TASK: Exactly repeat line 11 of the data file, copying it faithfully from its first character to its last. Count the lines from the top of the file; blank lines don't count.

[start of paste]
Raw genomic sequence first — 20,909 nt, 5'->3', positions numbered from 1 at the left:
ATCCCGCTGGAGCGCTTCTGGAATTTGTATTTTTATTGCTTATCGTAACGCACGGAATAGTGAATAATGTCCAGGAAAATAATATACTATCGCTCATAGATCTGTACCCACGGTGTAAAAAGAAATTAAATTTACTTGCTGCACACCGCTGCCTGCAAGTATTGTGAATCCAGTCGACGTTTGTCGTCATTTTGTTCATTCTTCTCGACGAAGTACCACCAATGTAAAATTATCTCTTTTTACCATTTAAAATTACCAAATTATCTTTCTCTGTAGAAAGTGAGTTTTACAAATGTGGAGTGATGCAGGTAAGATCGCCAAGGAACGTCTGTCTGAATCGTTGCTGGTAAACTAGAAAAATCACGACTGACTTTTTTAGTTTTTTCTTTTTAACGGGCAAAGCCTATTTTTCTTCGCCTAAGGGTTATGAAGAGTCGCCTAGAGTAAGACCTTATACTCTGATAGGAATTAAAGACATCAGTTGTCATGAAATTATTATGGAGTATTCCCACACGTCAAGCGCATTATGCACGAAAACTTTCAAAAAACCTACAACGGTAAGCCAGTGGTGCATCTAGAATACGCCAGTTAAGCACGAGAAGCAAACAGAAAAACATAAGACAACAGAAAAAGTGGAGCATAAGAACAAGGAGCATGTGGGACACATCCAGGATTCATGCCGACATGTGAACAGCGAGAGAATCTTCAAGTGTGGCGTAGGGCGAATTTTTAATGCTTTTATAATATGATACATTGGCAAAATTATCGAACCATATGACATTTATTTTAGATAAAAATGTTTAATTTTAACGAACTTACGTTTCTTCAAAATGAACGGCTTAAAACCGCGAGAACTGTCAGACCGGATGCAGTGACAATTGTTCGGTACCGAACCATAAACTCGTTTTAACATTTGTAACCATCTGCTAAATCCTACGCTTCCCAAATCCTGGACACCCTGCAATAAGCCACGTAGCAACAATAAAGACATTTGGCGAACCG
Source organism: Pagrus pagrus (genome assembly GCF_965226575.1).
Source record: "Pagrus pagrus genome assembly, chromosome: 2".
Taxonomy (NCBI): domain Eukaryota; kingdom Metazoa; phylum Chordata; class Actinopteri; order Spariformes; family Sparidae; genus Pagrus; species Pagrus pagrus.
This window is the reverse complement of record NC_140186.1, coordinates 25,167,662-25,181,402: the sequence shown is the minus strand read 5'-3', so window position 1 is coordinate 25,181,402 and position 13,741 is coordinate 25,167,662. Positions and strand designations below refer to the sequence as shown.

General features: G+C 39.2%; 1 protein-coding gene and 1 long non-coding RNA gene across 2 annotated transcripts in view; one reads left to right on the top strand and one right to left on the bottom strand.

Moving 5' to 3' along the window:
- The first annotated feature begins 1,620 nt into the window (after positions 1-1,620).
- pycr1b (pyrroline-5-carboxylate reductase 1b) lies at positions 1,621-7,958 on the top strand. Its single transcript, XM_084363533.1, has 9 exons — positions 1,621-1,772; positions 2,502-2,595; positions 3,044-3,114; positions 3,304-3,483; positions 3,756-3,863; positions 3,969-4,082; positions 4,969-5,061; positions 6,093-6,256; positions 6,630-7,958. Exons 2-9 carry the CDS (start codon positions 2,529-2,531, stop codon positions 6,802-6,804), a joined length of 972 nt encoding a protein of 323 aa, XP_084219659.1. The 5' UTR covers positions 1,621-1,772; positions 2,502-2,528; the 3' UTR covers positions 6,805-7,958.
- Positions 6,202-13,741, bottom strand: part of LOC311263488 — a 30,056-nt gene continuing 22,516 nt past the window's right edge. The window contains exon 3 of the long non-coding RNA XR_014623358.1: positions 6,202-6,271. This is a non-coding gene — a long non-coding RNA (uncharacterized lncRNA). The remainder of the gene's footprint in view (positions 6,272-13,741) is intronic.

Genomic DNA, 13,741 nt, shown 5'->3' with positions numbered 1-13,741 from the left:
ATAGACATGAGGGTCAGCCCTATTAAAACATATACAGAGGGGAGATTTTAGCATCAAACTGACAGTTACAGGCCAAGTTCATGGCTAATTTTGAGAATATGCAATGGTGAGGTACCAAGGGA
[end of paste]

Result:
- Positions 6,202-13,741, bottom strand: part of LOC311263488 — a 30,056-nt gene continuing 22,516 nt past the window's right edge. The window contains exon 3 of the long non-coding RNA XR_014623358.1: positions 6,202-6,271. This is a non-coding gene — a long non-coding RNA (uncharacterized lncRNA). The remainder of the gene's footprint in view (positions 6,272-13,741) is intronic.